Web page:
Although negative stereotypes about elderly drivers persist, a fair amount of evidence seems to debunk the notion that younger drivers are safer than elderly motorists.  A number of studies indicate that the experience, caution, and judgment that comes with age might trump age-related declines in vision, reflexes, and mental acuity.  Admittedly, advanced age can have an adverse impact on mental and physical driving ability, but age-related traffic safety data indicates that the aging U.S. population does not necessarily mean a rise in motor vehicle accident rates or fatalities.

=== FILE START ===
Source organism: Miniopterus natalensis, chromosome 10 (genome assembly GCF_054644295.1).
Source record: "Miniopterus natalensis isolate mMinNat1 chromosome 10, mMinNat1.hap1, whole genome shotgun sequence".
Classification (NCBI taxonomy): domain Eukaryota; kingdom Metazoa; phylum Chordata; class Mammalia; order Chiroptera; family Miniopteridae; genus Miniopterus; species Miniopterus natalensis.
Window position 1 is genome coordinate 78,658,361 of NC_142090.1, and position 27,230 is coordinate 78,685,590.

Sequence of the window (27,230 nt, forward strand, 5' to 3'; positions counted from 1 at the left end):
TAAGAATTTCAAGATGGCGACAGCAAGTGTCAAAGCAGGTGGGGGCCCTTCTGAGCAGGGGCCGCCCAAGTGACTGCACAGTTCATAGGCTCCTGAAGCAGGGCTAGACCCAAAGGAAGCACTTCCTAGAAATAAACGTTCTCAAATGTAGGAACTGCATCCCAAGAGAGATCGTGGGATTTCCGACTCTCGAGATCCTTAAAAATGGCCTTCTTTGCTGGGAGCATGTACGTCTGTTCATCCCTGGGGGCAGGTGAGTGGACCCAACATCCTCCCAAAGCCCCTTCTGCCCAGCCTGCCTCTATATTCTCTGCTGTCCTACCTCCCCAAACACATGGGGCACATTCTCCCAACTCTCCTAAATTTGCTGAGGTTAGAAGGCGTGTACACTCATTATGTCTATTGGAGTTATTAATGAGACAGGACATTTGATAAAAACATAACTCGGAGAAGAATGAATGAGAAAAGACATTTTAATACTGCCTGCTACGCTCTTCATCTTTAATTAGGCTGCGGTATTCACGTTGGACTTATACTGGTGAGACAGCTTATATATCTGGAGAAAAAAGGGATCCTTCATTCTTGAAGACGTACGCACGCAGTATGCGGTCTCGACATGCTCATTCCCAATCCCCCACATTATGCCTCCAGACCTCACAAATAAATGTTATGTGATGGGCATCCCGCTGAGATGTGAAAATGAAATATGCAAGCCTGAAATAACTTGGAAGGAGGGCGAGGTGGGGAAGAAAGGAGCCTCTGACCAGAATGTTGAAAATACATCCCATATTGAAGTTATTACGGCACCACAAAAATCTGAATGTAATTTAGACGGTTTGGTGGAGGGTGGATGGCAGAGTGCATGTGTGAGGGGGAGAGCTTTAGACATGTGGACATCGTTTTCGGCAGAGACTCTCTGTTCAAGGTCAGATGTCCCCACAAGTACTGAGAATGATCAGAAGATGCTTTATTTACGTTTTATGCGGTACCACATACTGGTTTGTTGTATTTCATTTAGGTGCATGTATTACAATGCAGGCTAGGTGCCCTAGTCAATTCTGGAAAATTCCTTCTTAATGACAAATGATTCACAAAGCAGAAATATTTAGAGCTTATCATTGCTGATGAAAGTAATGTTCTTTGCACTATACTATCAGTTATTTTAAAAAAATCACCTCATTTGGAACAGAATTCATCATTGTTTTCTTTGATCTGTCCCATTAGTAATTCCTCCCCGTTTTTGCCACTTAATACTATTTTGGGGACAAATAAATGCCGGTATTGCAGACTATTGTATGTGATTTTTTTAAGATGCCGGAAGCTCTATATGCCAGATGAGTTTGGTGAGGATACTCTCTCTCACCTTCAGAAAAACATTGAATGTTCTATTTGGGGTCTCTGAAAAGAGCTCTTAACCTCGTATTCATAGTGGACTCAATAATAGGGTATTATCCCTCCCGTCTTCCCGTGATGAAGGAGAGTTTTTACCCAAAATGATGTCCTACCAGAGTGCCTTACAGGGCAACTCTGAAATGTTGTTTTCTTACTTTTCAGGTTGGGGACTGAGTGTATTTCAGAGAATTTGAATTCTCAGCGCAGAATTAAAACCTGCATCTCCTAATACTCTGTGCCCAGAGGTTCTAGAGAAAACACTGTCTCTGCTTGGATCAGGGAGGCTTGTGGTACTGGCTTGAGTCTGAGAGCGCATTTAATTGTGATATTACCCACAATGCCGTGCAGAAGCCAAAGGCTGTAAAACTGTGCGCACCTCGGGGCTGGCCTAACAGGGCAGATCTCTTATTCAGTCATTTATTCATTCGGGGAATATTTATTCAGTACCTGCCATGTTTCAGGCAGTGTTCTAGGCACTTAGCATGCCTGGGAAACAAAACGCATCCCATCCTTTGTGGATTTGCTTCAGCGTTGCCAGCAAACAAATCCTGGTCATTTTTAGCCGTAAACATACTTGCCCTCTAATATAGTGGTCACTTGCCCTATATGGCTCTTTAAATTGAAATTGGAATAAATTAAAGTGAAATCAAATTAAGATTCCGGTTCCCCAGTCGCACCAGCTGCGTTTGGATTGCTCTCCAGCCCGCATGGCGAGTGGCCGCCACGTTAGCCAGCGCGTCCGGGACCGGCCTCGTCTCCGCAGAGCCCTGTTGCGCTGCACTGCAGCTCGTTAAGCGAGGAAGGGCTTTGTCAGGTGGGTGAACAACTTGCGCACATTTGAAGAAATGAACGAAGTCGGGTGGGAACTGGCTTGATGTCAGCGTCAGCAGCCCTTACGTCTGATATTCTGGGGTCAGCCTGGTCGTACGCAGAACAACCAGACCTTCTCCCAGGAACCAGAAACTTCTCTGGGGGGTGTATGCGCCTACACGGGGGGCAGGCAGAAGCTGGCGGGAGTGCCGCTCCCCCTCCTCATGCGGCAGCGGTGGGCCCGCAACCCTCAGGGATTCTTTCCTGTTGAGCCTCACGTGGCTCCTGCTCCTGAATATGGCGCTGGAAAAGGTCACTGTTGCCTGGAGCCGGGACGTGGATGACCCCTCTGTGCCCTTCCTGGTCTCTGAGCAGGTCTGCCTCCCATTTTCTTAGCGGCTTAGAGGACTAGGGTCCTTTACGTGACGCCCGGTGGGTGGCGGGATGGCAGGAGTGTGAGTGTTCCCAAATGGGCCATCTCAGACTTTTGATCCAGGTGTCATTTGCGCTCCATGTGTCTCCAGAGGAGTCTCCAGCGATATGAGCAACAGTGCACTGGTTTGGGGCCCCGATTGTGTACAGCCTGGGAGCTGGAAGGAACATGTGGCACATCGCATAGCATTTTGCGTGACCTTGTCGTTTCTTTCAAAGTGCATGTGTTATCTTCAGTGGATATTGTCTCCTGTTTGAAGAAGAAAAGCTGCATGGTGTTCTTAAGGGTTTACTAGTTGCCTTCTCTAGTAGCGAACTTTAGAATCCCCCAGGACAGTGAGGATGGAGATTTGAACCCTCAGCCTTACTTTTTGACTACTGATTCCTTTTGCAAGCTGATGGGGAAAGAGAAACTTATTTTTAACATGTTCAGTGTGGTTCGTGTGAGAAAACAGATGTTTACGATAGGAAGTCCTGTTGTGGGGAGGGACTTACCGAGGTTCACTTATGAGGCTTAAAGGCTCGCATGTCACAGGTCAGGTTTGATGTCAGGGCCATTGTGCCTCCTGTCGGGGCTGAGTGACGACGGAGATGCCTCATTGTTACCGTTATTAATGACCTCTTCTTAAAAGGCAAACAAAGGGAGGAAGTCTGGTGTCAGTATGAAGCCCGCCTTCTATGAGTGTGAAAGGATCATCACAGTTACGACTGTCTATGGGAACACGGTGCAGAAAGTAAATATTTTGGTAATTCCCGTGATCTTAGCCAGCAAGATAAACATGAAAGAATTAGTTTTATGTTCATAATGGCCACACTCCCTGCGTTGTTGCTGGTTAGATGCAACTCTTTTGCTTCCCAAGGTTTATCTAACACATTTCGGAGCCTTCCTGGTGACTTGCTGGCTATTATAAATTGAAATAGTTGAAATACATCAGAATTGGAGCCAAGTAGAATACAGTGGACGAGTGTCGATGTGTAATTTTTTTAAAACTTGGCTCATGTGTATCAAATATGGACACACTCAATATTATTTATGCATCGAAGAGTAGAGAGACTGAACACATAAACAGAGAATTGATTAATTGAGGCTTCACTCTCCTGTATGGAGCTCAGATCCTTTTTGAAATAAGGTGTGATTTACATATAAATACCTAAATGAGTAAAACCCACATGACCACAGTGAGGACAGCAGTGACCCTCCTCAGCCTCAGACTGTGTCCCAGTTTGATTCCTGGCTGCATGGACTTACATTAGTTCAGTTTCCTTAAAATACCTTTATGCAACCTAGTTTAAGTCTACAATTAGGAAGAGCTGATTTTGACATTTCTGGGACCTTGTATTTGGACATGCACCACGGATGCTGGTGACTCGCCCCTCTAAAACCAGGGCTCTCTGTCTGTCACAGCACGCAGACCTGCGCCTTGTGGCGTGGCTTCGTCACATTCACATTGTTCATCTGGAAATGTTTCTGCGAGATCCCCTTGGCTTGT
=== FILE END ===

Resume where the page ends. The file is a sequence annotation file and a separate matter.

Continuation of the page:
Multiple studies suggests that traditional assumptions about the relationship between aging and driving ability might not tell the whole story.  Empirical research from a range of studies indicates a number of age-related factors that reduce the risk of crashes involving seniors when compared to young drivers.  The tendency of elderly drivers to avoid high risk behavior is one of the most significant.

While there are many factors that contribute to auto accidents, the most significant cause involves high risk driving behavior.  Two of the most prominent forms of risky driving involve substance impairment and distracted driving.  Alcohol and drug impaired drivers account for approximately one in three traffic fatalities per year according to the National Highway Traffic Safety Administration (NHTSA).  Although distractions like mobile phones do not claim as many lives, distracted driving is perhaps the fastest growing cause of injuries and deaths in vehicle collisions.